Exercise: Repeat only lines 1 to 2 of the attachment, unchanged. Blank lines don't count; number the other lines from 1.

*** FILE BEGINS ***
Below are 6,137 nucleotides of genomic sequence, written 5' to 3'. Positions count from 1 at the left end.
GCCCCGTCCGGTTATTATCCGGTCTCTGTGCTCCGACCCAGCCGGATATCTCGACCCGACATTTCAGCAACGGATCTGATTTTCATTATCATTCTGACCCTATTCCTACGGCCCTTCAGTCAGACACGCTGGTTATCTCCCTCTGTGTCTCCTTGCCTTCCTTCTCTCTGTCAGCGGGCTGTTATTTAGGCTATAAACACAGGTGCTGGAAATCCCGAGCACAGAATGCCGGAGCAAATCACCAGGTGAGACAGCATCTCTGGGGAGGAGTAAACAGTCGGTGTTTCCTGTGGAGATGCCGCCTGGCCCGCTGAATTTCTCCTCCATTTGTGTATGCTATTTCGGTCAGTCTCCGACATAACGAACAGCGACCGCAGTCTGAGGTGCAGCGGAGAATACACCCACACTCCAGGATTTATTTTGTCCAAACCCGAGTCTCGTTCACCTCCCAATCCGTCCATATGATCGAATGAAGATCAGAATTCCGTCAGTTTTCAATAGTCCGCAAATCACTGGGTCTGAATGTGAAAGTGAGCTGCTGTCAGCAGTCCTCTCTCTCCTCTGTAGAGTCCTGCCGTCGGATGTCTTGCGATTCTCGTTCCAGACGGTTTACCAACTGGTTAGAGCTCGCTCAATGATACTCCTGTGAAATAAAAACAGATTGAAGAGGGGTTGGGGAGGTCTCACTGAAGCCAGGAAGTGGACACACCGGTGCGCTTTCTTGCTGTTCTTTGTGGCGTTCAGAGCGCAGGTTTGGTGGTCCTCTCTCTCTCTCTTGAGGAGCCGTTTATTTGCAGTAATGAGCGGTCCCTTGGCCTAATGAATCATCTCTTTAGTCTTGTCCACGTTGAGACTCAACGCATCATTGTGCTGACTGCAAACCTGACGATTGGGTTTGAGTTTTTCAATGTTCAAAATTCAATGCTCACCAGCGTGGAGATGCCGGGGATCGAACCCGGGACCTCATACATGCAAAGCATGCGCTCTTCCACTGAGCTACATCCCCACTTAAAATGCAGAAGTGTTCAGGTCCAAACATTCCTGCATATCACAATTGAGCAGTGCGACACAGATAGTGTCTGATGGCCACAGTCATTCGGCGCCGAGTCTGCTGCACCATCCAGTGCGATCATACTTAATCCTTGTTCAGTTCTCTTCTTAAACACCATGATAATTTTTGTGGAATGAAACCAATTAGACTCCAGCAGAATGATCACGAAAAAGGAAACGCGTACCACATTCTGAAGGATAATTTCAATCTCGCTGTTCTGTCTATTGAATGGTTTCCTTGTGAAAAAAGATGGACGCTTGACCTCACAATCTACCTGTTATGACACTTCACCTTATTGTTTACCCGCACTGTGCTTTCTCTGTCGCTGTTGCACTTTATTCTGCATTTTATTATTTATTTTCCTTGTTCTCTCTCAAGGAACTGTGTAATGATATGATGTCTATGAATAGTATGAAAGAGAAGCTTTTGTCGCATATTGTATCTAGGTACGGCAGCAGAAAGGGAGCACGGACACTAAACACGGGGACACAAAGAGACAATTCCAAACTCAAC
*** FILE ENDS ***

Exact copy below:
Below are 6,137 nucleotides of genomic sequence, written 5' to 3'. Positions count from 1 at the left end.
GCCCCGTCCGGTTATTATCCGGTCTCTGTGCTCCGACCCAGCCGGATATCTCGACCCGACATTTCAGCAACGGATCTGATTTTCATTATCATTCTGACCCTATTCCTACGGCCCTTCAGTCAGACACGCTGGTTATCTCCCTCTGTGTCTCCTTGCCTTCCTTCTCTCTGTCAGCGGGCTGTTATTTAGGCTATAAACACAGGTGCTGGAAATCCCGAGCACAGAATGCCGGAGCAAATCACCAGGTGAGACAGCATCTCTGGGGAGGAGTAAACAGTCGGTGTTTCCTGTGGAGATGCCGCCTGGCCCGCTGAATTTCTCCTCCATTTGTGTATGCTATTTCGGTCAGTCTCCGACATAACGAACAGCGACCGCAGTCTGAGGTGCAGCGGAGAATACACCCACACTCCAGGATTTATTTTGTCCAAACCCGAGTCTCGTTCACCTCCCAATCCGTCCATATGATCGAATGAAGATCAGAATTCCGTCAGTTTTCAATAGTCCGCAAATCACTGGGTCTGAATGTGAAAGTGAGCTGCTGTCAGCAGTCCTCTCTCTCCTCTGTAGAGTCCTGCCGTCGGATGTCTTGCGATTCTCGTTCCAGACGGTTTACCAACTGGTTAGAGCTCGCTCAATGATACTCCTGTGAAATAAAAACAGATTGAAGAGGGGTTGGGGAGGTCTCACTGAAGCCAGGAAGTGGACACACCGGTGCGCTTTCTTGCTGTTCTTTGTGGCGTTCAGAGCGCAGGTTTGGTGGTCCTCTCTCTCTCTCTTGAGGAGCCGTTTATTTGCAGTAATGAGCGGTCCCTTGGCCTAATGAATCATCTCTTTAGTCTTGTCCACGTTGAGACTCAACGCATCATTGTGCTGACTGCAAACCTGACGATTGGGTTTGAGTTTTTCAATGTTCAAAATTCAATGCTCACCAGCGTGGAGATGCCGGGGATCGAACCCGGGACCTCATACATGCAAAGCATGCGCTCTTCCACTGAGCTACATCCCCACTTAAAATGCAGAAGTGTTCAGGTCCAAACATTCCTGCATATCACAATTGAGCAGTGCGACACAGATAGTGTCTGATGGCCACAGTCATTCGGCGCCGAGTCTGCTGCACCATCCAGTGCGATCATACTTAATCCTTGTTCAGTTCTCTTCTTAAACACCATGATAATTTTTGTGGAATGAAACCAATTAGACTCCAGCAGAATGATCACGAAAAAGGAAACGCGTACCACATTCTGAAGGATAATTTCAATCTCGCTGTTCTGTCTATTGAATGGTTTCCTTGTGAAAAAAGATGGACGCTTGACCTCACAATCTACCTGTTATGACACTTCACCTTATTGTTTACCCGCACTGTGCTTTCTCTGTCGCTGTTGCACTTTATTCTGCATTTTATTATTTATTTTCCTTGTTCTCTCTCAAGGAACTGTGTAATGATATGATGTCTATGAATAGTATGAAAGAGAAGCTTTTGTCGCATATTGTATCTAGGTACGGCAGCAGAAAGGGAGCACGGACACTAAACACGGGGACACAAAGAGACAATTCCAAACTCAAC